On 15th October 2018 the ACCA releases the results from the September 2018 exam sitting.
At 12.01 many students will click on their myACCA accounts, or check their text messages, to find out whether they have passed or failed. Check out Twitter at 12.02 for some imaginative gifs from happy students!
Some people pass
In fact, let’s focus on those who pass their exams first, and it’s worth taking a moment to say, “Well Done”. The ACCA exams are challenging. And they are meant to be.
This is a world-class, professional accountancy qualification, and the exam system is designed to ensure that all students who progress to become qualified chartered certificated accountants, are of the highest calibre.
Let’s just consider some of the global pass rates from the June 2018 sitting:
- In the Applied Skills exams only 38% of students worldwide passed the Performance Management paper.
- In fact, 50% was the highest pass rate that sitting, and it was found in the Taxation and Financial Reporting papers.
- Looking to the Strategic Professional level we see pass rates are only between 34% to 40%.
What that means is that the majority of candidates fail!
So if you have passed, then please take a moment to recognise your success and give yourself a pat on the back.
But most importantly, note how you did it because whatever study technique you applied last time clearly works, and you should repeat that good behaviour.
Some people fail
Ok so if we know that most people fail, it’s likely you are reading this blog because you want to find a way to avoid it happening next time. Or ever again.
Before you do anything, take time to reflect how you approached the exams in September.
Be honest with yourself when answering the following questions:
- Did you complete the whole course? The examiners will test all of the syllabus and if you failed to cover everything then it’s likely you couldn’t answer all of the questions in the exam.
- Did you understand everything? When studying there is a big difference between reading and actively learning. The ACCA don’t test on your ability to remember information, but on your ability to apply knowledge to different situations.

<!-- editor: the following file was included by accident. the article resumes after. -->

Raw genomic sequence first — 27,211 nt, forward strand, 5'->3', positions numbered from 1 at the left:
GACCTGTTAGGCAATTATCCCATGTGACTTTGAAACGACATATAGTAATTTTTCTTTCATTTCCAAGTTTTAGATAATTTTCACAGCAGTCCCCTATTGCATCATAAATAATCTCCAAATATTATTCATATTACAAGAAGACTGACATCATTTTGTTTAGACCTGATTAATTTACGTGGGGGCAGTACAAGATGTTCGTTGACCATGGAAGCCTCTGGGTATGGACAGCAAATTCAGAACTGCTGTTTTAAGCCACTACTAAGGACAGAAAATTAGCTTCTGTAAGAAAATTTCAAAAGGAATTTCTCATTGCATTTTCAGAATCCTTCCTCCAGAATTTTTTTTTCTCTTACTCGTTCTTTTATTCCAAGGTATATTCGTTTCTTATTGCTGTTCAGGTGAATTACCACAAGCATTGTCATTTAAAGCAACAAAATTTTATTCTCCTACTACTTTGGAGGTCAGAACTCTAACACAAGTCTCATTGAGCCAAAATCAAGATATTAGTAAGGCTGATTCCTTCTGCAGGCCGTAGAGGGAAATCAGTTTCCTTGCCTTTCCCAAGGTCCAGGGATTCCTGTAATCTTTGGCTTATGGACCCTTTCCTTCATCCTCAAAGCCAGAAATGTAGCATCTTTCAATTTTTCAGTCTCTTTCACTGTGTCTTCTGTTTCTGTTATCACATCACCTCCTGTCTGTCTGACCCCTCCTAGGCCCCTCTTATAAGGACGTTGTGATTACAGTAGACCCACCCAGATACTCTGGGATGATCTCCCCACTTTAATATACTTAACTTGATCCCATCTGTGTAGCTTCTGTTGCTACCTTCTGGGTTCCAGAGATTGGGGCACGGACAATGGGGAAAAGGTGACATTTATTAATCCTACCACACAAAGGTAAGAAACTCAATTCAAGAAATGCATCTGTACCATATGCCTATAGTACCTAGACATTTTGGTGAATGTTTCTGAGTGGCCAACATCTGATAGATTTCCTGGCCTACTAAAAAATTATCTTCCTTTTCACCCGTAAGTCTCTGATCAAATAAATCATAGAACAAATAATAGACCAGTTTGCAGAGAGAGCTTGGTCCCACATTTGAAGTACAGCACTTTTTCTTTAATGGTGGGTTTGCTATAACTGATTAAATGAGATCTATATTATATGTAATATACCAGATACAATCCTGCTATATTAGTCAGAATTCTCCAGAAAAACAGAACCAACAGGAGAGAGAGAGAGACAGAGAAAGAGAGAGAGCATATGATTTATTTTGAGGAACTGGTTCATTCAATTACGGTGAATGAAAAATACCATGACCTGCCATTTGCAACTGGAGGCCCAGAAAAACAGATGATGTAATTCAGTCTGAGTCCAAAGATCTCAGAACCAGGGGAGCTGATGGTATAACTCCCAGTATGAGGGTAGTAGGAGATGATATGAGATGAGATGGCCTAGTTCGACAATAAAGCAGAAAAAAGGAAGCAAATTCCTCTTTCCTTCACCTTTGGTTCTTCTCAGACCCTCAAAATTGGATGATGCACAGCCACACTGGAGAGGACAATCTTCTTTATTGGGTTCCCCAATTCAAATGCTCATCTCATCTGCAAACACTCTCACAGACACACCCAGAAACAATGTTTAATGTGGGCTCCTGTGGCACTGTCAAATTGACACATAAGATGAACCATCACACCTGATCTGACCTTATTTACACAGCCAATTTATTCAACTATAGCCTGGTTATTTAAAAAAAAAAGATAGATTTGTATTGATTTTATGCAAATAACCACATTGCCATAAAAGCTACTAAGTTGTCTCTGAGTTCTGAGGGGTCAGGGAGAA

- Did you do enough question practise? The examiner tests topics in a number of different ways, and only by working through lots of different questions can you be sure you can cope with whatever is thrown at you on exam day.
Use your personal feedback from these questions to decide what you will do differently next time.
Planning your resit
If you are planning on resitting in December, remember the exams are only 7 weeks away.
Let me share some ideas on how to prepare for a resit:
- Although you are not starting from scratch, it’s likely that you will have forgotten some things so make sure you recap the whole syllabus.
- Get help on understanding any tricky topics. Contact your tutor and / or review the online ACCA study resources.
- Set aside enough time each week to study – including that all important question practise.
- Give yourself at least a week to do pure revision, and by that, I mean complete at least one mock exam or past paper under exam conditions, mark it and debrief thoroughly.
And what of your current subject?
Chances are you have already started studying for a new subject to sit in December.
The deadline for the December sitting is 29th October 2018. That is the deadline for booking your resit, booking your new subject or amending a booking for your resit.
As to whether you should do the resit and the new subject at the same time, whilst I can offer guidance ultimately it has to be your decision as you are the one who has to do the work and only you know how much time you have to do it.
As a rough rule of thumb, if your fail was marginal (45% +) and you are on track with your study programme for the new subject, then you can probably cope with doing two subjects.
If you were further off the pass mark, or if you are not up to date with your current course, then I would recommend focusing on just one subject.
One final thought; the ACCA examiners often talk about “good exam technique” as being a key to exam success. Preparation and practise leads to good exam technique, which leads to exam success.